TORONTO - "Premier Dad" has launched himself into the Twitterverse.

Ontario Premier Dalton McGuinty is taking another step towards shedding his stuffy image by joining Twitter.

By 5 p.m. Monday, McGuinty's account had racked up more than 950 followers.

Twitter will allow the premier to "speak directly with Ontarians about what he's up to, where he's travelling and talk about the government's latest initiatives," his spokeswoman, Jane Almeida, said in an email.

He'd considered joining Twitter for some time after hearing about it from his four children, she said.

"On the good advice of friends and family, I've decided to join the Twitterverse," the premier declared Monday in his maiden Tweet.

McGuinty already has a Facebook account and regularly streams his question-and-answer sessions with reporters live on the Internet.

But he's been slow to come around to Twitter, which allows users to post messages up to 140 characters long that their followers can read in real time.

The service has already caught on with McGuinty's political enemies and provincial counterparts.

Progressive Conservative Leader Tim Hudak and NDP Leader Andrea Horwath already Tweet regularly. Hudak even launched his own iPhone application earlier this year, which his staff claim is a first in Canada.

"We're happy that Dalton's finally come into the 21st century," said Brett Bell, Hudak's director of social media.

"I'm not sure if he knows the difference between a hashtag and a hash brown, but hey, I welcome him being there."

Many other premiers have their own Twitter accounts, including B.C.'s Gordon Campbell, Alberta's Ed Stelmach, Manitoba's Greg Selinger, Quebec's Jean Charest, Saskatchewan's Brad Wall and New Brunswick's Shawn Graham.

McGuinty, who earned the nickname Premier Dad for his "Father Knows Best" governing style, appears to be trying to reach out to younger voters.

He recently gave his blessing to mixed martial arts in the province, after repeatedly dismissing the matches as a non-priority for Ontario families.

A recent poll suggesting McGuinty's popularity as premier is faltering may also be a factor in his sudden embrace of the social networking website.

It's a largely symbolic move for McGuinty, but a practical one, said Greg Elmer, Bell Globemedia research chair at Toronto's Ryerson University.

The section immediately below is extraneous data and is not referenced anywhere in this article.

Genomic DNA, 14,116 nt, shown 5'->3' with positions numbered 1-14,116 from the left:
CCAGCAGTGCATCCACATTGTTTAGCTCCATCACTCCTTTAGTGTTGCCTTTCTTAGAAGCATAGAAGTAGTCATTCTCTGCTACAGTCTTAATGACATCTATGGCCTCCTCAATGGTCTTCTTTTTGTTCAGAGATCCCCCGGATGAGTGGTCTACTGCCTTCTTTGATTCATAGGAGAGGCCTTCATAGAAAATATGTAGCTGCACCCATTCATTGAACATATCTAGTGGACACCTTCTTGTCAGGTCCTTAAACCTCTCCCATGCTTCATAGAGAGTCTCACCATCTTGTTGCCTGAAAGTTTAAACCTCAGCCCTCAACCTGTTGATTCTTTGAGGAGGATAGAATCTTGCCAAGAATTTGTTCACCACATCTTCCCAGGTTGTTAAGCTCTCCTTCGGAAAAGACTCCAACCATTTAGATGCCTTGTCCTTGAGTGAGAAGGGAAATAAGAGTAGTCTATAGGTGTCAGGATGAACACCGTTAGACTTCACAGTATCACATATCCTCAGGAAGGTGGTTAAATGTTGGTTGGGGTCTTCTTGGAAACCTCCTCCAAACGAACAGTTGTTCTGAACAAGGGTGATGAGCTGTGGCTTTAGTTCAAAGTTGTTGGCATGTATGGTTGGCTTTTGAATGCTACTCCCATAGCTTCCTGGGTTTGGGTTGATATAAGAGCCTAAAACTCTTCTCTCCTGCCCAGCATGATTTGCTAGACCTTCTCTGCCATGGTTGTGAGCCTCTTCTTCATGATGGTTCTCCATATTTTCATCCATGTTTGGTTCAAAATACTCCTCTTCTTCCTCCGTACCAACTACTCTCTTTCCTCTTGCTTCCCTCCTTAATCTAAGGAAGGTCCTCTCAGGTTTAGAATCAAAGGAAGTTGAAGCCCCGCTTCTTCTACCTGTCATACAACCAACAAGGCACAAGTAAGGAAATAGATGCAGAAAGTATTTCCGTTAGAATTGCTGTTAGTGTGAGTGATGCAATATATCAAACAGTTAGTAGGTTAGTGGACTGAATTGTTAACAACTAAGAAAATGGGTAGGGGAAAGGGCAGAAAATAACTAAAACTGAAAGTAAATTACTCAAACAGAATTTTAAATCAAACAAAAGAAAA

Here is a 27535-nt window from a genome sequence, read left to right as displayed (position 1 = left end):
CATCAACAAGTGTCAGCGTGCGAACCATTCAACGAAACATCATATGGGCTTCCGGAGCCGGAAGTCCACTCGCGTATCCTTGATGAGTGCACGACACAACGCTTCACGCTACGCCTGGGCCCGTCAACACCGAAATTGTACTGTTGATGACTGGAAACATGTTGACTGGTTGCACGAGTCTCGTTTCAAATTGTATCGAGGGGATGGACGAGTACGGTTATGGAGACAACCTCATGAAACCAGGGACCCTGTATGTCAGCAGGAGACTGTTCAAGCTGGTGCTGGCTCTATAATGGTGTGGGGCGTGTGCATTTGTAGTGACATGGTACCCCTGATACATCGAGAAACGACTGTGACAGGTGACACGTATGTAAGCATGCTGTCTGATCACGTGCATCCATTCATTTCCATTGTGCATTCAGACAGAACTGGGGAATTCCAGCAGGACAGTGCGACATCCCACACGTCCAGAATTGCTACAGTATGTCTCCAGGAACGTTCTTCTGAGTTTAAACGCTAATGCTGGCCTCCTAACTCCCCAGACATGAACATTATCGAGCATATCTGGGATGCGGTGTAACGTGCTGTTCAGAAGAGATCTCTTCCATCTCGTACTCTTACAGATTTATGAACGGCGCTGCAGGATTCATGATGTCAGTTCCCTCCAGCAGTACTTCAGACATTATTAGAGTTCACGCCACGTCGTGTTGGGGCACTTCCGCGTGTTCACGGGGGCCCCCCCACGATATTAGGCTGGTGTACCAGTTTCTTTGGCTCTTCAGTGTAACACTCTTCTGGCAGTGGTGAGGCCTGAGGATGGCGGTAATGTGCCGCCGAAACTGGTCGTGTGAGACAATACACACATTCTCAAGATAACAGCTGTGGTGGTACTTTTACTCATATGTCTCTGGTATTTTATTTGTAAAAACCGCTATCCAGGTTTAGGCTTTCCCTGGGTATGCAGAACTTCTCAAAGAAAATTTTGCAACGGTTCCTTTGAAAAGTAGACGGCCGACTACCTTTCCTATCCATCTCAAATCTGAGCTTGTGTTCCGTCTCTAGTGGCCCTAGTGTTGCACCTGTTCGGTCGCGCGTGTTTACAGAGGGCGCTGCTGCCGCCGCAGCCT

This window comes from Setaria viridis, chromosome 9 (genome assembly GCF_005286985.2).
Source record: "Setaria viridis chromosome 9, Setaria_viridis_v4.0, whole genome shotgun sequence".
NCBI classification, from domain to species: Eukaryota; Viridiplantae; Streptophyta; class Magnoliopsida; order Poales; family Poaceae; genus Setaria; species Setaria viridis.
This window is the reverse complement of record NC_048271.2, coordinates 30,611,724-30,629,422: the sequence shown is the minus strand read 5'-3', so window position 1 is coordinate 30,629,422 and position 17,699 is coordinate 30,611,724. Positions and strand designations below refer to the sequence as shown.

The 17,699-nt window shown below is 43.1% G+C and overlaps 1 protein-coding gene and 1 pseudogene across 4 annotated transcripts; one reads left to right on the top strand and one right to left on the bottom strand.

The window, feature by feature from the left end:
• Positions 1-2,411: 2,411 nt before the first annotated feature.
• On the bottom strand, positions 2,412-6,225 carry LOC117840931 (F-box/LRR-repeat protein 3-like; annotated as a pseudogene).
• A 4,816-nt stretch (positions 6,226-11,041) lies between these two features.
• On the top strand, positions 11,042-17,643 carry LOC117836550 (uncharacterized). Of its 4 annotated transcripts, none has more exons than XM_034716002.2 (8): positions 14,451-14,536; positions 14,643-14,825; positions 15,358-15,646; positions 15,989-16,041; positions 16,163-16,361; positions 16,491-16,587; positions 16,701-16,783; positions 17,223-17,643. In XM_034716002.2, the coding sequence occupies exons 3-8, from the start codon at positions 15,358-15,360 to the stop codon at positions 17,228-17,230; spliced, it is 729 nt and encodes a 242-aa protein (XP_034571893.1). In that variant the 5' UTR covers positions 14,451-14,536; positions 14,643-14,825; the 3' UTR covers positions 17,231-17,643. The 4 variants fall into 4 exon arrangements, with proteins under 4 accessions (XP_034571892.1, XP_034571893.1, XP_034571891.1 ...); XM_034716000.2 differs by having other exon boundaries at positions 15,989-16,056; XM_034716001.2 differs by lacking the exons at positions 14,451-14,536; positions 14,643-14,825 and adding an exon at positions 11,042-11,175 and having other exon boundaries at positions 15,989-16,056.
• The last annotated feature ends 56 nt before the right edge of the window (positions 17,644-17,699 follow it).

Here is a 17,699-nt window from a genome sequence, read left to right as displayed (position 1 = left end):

It gives McGuinty direct access to opinion leaders and voters, bypassing the filter of mainstream journalists who cover him day in and day out, he said.

"Twitter's often romanticized as a wonderful, interactive space where a lot of debate and dialogue happens," Elmer said.

"But Twitter can just as easily be operationalized as kind of a broadcasting of one's agenda or policies."

Rather than using Twitter as a place to debate issues with citizens, most politicians across the country simply post old content like news releases, he said. That defeats the purpose of Twitter, which is meant to be a more immediate form of communication.

"People turn to Twitter when they have something to say at that particular time, and all their friends can see them post at that second, that minute, during the day," he said.

"So if politicians are posting things that are out of date, or a day or two days or three days late, then it makes them look old and tired."

McGuinty's second Tweet promoted a government news release on student test scores issued earlier Monday.

Others have found a way to keep people from tuning out, such as Twitter-savvy Tony Clement, Elmer said.

The federal Conservative minister injects humour and his interest in popular music into his Tweets, which humanizes him, he said.

"I think because of that, the mainstream media and some of the reporters in Ottawa, they appreciate his candour, even though to one extent, it's really about his personal life and not about the policies of the government," Elmer said.

"But I think he gets a pass sometimes, or he at least is given some credit for opening up conversations and letting people know who he is as a person."